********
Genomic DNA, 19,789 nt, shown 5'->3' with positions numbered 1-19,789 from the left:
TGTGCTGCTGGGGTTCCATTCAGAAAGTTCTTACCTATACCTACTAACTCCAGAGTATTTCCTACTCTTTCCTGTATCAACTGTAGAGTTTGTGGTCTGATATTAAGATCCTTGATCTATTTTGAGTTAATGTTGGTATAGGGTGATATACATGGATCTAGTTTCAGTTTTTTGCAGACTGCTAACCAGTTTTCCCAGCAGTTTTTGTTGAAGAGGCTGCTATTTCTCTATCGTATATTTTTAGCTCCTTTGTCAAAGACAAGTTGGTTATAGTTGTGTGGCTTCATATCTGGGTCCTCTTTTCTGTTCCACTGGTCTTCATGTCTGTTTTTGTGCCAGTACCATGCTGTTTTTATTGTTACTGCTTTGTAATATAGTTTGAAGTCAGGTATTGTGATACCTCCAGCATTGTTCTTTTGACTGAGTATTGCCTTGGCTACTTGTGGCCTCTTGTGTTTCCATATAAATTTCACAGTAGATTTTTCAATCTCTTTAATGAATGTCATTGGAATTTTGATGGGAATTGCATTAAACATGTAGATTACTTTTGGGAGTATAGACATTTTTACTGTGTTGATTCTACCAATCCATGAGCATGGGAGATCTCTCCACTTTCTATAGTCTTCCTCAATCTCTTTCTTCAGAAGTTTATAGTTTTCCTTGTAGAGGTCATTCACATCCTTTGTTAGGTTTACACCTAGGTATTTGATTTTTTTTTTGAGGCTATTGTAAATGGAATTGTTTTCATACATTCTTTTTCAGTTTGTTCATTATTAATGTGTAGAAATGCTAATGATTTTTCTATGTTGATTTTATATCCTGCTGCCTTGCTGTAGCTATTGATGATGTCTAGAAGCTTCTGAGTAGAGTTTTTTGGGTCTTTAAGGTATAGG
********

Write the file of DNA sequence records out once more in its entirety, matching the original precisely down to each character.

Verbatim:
Genomic DNA, 19,789 nt, shown 5'->3' with positions numbered 1-19,789 from the left:
TGTGCTGCTGGGGTTCCATTCAGAAAGTTCTTACCTATACCTACTAACTCCAGAGTATTTCCTACTCTTTCCTGTATCAACTGTAGAGTTTGTGGTCTGATATTAAGATCCTTGATCTATTTTGAGTTAATGTTGGTATAGGGTGATATACATGGATCTAGTTTCAGTTTTTTGCAGACTGCTAACCAGTTTTCCCAGCAGTTTTTGTTGAAGAGGCTGCTATTTCTCTATCGTATATTTTTAGCTCCTTTGTCAAAGACAAGTTGGTTATAGTTGTGTGGCTTCATATCTGGGTCCTCTTTTCTGTTCCACTGGTCTTCATGTCTGTTTTTGTGCCAGTACCATGCTGTTTTTATTGTTACTGCTTTGTAATATAGTTTGAAGTCAGGTATTGTGATACCTCCAGCATTGTTCTTTTGACTGAGTATTGCCTTGGCTACTTGTGGCCTCTTGTGTTTCCATATAAATTTCACAGTAGATTTTTCAATCTCTTTAATGAATGTCATTGGAATTTTGATGGGAATTGCATTAAACATGTAGATTACTTTTGGGAGTATAGACATTTTTACTGTGTTGATTCTACCAATCCATGAGCATGGGAGATCTCTCCACTTTCTATAGTCTTCCTCAATCTCTTTCTTCAGAAGTTTATAGTTTTCCTTGTAGAGGTCATTCACATCCTTTGTTAGGTTTACACCTAGGTATTTGATTTTTTTTTTGAGGCTATTGTAAATGGAATTGTTTTCATACATTCTTTTTCAGTTTGTTCATTATTAATGTGTAGAAATGCTAATGATTTTTCTATGTTGATTTTATATCCTGCTGCCTTGCTGTAGCTATTGATGATGTCTAGAAGCTTCTGAGTAGAGTTTTTTGGGTCTTTAAGGTATAGG